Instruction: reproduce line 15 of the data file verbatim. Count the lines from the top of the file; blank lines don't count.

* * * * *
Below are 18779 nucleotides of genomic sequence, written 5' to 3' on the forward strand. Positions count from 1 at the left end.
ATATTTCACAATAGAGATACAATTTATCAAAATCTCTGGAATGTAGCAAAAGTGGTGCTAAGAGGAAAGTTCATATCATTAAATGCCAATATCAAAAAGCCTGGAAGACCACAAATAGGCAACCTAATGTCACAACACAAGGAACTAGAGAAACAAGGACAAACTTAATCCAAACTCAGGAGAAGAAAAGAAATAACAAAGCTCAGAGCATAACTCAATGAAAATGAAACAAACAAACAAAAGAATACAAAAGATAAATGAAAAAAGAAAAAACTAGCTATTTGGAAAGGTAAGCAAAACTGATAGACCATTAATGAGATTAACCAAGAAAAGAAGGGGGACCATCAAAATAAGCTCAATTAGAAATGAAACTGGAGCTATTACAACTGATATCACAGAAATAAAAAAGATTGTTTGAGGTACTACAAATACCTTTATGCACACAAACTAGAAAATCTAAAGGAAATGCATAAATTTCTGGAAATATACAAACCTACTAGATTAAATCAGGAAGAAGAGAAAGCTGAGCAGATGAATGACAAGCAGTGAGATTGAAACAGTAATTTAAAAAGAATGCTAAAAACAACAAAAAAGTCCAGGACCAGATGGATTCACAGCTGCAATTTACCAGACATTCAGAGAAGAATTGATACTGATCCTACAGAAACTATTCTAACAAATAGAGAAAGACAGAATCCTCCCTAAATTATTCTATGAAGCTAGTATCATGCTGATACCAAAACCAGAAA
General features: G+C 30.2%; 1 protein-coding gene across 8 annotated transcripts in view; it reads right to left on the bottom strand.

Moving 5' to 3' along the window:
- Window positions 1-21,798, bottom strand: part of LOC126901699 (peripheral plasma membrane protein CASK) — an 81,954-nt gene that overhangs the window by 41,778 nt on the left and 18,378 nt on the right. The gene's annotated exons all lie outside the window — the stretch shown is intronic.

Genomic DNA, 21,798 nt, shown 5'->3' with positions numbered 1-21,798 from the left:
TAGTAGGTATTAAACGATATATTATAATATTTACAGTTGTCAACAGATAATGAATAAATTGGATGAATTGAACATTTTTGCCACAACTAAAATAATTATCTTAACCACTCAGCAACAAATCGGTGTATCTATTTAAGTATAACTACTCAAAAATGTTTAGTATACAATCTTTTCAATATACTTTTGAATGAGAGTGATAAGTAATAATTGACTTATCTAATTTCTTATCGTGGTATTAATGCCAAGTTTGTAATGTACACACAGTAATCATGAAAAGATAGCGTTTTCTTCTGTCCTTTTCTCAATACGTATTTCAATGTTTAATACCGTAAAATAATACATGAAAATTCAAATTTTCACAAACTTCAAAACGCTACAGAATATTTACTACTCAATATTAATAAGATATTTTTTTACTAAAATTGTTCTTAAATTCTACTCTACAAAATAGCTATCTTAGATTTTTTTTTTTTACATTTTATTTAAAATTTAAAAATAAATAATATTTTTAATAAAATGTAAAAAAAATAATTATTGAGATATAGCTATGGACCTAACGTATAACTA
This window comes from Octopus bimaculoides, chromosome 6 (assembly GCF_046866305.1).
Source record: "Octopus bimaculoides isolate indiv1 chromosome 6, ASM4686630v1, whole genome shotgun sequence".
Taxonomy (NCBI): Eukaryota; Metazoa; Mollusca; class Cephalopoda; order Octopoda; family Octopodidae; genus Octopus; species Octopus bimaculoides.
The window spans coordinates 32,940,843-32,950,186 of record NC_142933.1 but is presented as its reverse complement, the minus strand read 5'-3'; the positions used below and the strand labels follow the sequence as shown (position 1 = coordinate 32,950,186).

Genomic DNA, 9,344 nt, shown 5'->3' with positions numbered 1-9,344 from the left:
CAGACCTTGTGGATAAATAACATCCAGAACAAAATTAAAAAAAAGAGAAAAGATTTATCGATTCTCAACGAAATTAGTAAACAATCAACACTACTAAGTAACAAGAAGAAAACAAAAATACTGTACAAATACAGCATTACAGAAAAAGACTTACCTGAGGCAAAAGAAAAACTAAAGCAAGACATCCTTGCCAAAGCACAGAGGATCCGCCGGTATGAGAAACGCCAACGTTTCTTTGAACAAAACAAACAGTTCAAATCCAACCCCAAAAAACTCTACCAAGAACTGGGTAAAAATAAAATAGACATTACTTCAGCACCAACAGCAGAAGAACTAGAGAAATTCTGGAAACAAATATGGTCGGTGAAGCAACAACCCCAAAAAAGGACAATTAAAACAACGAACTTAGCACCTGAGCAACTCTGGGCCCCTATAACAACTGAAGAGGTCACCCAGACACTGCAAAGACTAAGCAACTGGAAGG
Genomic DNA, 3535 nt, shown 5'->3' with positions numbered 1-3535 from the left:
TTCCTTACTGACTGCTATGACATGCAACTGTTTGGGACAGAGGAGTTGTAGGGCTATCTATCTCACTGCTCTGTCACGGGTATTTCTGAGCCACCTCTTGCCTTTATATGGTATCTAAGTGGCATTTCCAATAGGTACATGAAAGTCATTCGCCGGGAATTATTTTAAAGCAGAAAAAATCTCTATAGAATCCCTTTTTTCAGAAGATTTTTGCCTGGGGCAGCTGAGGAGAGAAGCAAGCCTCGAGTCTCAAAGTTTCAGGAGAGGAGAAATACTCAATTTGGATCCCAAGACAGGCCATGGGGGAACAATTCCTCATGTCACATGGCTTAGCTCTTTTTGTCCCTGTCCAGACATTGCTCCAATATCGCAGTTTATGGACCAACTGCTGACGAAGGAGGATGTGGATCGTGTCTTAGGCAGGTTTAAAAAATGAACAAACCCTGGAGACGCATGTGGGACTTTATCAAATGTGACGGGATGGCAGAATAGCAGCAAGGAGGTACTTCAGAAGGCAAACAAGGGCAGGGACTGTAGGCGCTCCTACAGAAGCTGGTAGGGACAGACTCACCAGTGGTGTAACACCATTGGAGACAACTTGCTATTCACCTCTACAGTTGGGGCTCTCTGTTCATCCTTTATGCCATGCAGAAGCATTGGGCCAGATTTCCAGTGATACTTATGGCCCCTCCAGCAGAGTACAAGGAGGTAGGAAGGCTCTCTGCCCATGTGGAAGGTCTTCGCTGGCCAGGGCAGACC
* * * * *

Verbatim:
TTCCTTACTGACTGCTATGACATGCAACTGTTTGGGACAGAGGAGTTGTAGGGCTATCTATCTCACTGCTCTGTCACGGGTATTTCTGAGCCACCTCTTGCCTTTATATGGTATCTAAGTGGCATTTCCAATAGGTACATGAAAGTCATTCGCCGGGAATTATTTTAAAGCAGAAAAAATCTCTATAGAATCCCTTTTTTCAGAAGATTTTTGCCTGGGGCAGCTGAGGAGAGAAGCAAGCCTCGAGTCTCAAAGTTTCAGGAGAGGAGAAATACTCAATTTGGATCCCAAGACAGGCCATGGGGGAACAATTCCTCATGTCACATGGCTTAGCTCTTTTTGTCCCTGTCCAGACATTGCTCCAATATCGCAGTTTATGGACCAACTGCTGACGAAGGAGGATGTGGATCGTGTCTTAGGCAGGTTTAAAAAATGAACAAACCCTGGAGACGCATGTGGGACTTTATCAAATGTGACGGGATGGCAGAATAGCAGCAAGGAGGTACTTCAGAAGGCAAACAAGGGCAGGGACTGTAGGCGCTCCTACAGAAGCTGGTAGGGACAGACTCACCAGTGGTGTAACACCATTGGAGACAACTTGCTATTCACCTCTACAGTTGGGGCTCTCTGTTCATCCTTTATGCCATGCAGAAGCATTGGGCCAGATTTCCAGTGATACTTATGGCCCCTCCAGCAGAGTACAAGGAGGTAGGAAGGCTCTCTGCCCATGTGGAAGGTCTTCGCTGGCCAGGGCAGACC